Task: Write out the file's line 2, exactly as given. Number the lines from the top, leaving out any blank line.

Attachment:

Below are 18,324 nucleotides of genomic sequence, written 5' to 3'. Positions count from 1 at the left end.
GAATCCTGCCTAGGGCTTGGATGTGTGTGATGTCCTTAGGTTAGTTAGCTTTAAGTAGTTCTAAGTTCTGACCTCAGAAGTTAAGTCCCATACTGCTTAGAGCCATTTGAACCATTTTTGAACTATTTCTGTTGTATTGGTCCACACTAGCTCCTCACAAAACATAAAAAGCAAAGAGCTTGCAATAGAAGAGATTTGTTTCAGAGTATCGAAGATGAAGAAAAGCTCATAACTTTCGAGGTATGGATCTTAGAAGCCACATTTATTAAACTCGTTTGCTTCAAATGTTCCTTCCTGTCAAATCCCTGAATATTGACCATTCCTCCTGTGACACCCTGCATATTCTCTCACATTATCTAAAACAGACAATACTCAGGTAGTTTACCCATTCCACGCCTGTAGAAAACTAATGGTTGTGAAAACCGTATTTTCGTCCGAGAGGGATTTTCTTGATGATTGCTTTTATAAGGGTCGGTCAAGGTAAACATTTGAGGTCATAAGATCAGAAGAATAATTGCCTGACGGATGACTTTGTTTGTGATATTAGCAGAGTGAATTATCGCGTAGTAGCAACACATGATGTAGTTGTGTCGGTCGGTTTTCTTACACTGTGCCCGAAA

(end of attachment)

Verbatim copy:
GAATCCTGCCTAGGGCTTGGATGTGTGTGATGTCCTTAGGTTAGTTAGCTTTAAGTAGTTCTAAGTTCTGACCTCAGAAGTTAAGTCCCATACTGCTTAGAGCCATTTGAACCATTTTTGAACTATTTCTGTTGTATTGGTCCACACTAGCTCCTCACAAAACATAAAAAGCAAAGAGCTTGCAATAGAAGAGATTTGTTTCAGAGTATCGAAGATGAAGAAAAGCTCATAACTTTCGAGGTATGGATCTTAGAAGCCACATTTATTAAACTCGTTTGCTTCAAATGTTCCTTCCTGTCAAATCCCTGAATATTGACCATTCCTCCTGTGACACCCTGCATATTCTCTCACATTATCTAAAACAGACAATACTCAGGTAGTTTACCCATTCCACGCCTGTAGAAAACTAATGGTTGTGAAAACCGTATTTTCGTCCGAGAGGGATTTTCTTGATGATTGCTTTTATAAGGGTCGGTCAAGGTAAACATTTGAGGTCATAAGATCAGAAGAATAATTGCCTGACGGATGACTTTGTTTGTGATATTAGCAGAGTGAATTATCGCGTAGTAGCAACACATGATGTAGTTGTGTCGGTCGGTTTTCTTACACTGTGCCCGAAA